Los Angeles - Seth MacFarlane's sophomoric brand of comedy is still going strong on television, but moviegoers seem to have tired of it: Universal's Ted 2 debuted to an underwhelming US$32.9 million across 3,442 theatres, roughly 50 per cent less than most analysts had expected the pot-smoking teddy bear comedy would bring in during its opening weekend.
The shaky turnout - the first Ted arrived to ticket sales of US$54.4 million in 2012 - comes a year after director and star MacFarlane's raunchy A Million Ways To Die In The West fell flat in theatres.
The R-rated Ted 2 (right), which features MacFarlane voicing the title character and stars Mark Wahlberg and Amanda Seyfried, cost Media Rights Capital and Universal Pictures about US$85 million (S$115 million) to make.
To explain the Ted 2 results, Universal pointed to strong holdover competition from its own Jurassic World, which was again No. 1 in North America. Jurassic World racked up US$54.2 million on its third weekend, keeping Disney/Pixar's Inside Out at No. 2 with US$52.1 million in its second week and a cumulative total of US$184.9 million.
Jurassic World is now the fifth highest-grossing domestic release ever with US$500 million in stateside receipts, behind The Dark Knight's US$534.8 million haul.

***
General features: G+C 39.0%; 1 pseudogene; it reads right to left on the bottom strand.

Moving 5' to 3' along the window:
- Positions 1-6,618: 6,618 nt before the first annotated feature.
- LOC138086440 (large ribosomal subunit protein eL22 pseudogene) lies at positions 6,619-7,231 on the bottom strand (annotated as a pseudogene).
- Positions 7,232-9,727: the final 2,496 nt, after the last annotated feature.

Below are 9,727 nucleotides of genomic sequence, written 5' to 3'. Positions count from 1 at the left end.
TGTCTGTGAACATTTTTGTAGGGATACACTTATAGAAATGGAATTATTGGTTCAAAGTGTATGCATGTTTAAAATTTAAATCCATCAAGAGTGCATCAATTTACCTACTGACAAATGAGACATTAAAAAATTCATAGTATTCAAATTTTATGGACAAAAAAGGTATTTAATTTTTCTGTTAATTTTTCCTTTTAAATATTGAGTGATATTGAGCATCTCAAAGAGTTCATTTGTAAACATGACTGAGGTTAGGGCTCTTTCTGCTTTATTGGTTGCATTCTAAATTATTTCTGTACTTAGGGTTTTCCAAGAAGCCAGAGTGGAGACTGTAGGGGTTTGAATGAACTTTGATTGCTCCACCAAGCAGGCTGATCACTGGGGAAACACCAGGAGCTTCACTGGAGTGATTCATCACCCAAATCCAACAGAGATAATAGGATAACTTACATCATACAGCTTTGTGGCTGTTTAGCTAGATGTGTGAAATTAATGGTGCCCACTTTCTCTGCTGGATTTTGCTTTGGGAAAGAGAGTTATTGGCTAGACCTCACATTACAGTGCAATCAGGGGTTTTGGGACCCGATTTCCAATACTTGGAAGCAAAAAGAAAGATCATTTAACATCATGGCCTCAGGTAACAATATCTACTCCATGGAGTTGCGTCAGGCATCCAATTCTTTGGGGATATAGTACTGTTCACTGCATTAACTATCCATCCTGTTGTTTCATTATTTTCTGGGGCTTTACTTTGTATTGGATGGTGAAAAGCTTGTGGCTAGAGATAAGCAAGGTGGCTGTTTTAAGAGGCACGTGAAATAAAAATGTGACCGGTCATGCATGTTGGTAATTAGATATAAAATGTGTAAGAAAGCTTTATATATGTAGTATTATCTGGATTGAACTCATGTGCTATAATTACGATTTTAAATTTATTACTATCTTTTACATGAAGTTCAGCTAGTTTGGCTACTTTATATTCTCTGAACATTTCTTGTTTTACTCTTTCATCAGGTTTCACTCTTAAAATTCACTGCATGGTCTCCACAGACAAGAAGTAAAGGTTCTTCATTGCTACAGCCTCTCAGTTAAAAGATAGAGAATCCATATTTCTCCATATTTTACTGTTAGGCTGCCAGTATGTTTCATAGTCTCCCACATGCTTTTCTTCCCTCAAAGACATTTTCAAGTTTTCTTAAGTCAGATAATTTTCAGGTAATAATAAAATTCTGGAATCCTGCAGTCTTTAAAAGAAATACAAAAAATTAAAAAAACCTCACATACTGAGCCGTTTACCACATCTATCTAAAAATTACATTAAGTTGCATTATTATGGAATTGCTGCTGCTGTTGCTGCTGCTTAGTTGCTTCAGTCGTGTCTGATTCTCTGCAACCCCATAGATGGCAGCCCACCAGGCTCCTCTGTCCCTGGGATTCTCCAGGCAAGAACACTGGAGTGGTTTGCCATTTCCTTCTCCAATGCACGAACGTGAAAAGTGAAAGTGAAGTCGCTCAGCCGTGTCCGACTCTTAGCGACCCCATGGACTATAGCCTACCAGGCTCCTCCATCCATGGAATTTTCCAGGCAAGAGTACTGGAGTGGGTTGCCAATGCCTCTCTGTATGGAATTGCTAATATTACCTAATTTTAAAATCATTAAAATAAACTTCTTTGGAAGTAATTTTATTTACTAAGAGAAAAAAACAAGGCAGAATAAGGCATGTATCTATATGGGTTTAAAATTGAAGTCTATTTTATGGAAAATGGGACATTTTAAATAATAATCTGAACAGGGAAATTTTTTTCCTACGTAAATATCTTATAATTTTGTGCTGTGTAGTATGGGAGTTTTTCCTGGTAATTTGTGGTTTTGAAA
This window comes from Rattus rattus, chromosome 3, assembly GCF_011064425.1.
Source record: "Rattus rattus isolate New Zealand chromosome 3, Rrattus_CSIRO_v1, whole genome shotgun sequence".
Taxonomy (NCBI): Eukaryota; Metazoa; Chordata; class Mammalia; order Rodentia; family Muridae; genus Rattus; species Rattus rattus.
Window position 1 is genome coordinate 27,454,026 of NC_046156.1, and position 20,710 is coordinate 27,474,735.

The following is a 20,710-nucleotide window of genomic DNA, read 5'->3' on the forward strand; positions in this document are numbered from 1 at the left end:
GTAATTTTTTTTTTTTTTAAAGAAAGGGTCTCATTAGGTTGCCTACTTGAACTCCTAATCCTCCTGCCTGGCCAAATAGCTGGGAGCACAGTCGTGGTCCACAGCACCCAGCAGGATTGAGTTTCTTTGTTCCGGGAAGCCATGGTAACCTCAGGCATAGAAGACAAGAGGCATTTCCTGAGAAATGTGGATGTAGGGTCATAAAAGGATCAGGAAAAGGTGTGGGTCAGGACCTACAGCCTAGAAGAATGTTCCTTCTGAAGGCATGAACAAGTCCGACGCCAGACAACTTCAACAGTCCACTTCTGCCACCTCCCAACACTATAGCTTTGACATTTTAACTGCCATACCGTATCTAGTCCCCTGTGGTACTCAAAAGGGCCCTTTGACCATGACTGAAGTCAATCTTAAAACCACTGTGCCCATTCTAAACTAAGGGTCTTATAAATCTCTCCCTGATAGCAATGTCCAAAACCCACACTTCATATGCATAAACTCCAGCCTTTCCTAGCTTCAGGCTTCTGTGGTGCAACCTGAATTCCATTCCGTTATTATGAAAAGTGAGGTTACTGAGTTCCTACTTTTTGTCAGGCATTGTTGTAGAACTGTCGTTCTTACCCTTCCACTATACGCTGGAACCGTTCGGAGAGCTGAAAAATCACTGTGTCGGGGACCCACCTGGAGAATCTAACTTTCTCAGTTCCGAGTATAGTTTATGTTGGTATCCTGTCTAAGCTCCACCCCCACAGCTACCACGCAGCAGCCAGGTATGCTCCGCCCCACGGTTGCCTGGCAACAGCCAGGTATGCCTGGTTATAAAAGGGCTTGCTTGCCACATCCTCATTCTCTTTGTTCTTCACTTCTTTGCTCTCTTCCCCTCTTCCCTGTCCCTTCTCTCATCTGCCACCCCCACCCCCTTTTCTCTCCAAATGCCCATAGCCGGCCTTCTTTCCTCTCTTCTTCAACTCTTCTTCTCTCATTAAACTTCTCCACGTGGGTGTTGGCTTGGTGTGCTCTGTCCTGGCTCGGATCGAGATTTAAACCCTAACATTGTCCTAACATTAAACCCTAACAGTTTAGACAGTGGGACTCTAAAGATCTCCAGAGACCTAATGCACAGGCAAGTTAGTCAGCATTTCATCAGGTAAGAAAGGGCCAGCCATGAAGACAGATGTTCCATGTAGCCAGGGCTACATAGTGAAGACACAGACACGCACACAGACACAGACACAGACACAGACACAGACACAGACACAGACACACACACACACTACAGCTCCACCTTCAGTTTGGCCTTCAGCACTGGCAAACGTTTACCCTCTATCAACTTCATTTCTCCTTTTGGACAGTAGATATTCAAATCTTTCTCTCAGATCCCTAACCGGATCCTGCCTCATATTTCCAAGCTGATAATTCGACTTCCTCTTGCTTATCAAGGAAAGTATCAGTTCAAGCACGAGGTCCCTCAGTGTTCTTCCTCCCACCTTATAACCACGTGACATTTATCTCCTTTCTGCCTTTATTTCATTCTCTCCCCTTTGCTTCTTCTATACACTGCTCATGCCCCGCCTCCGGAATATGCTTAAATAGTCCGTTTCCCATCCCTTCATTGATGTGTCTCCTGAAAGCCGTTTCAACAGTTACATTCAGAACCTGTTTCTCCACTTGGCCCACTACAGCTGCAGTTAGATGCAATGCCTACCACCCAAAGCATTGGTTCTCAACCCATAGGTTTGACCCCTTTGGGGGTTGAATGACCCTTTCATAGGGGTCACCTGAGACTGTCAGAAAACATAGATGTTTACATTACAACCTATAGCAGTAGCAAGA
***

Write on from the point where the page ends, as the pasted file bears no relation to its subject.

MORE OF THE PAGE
It marks the third consecutive weekend that the dinosaur thriller has topped North American charts and the fastest that a film has ever crossed the US$500-million mark.
Worldwide, the movie has now taken in an astounding US$1.2 billion and it has not even opened yet in Japan, a major market.
Universal called the Ted 2 ticket sales "very healthy" nonetheless, noting that the sequel took in an additional US$20.3 million overseas.
Perhaps the plot, in which Ted tries to convince a court that he is a person so he can have a child with his wife, was too downbeat, or the post Deflate-gate Tom Brady cameo proved more polarising than tantalising to audiences.
"This year, a lot of sequels are a bit more challenged, with the possible exception of some of the ones that we've had," said Mr Nicholas Carpou, head of domestic distribution at Universal, noting that Universal's Furious 7 and Pitch Perfect 2 bucked that trend.
Whatever the case, it is a disappointment considering that many box-office sages had predicted Ted 2 would be the summer's biggest comedy.
Opening beside Ted 2, the PG-rated Max (Warner Bros and Metro- Goldwyn-Mayer) took in US$12.2 million, on the high end of expectations. It is about a military working dog that returns to civilian life and cost about US$20 million to make.
Reuters, New York Times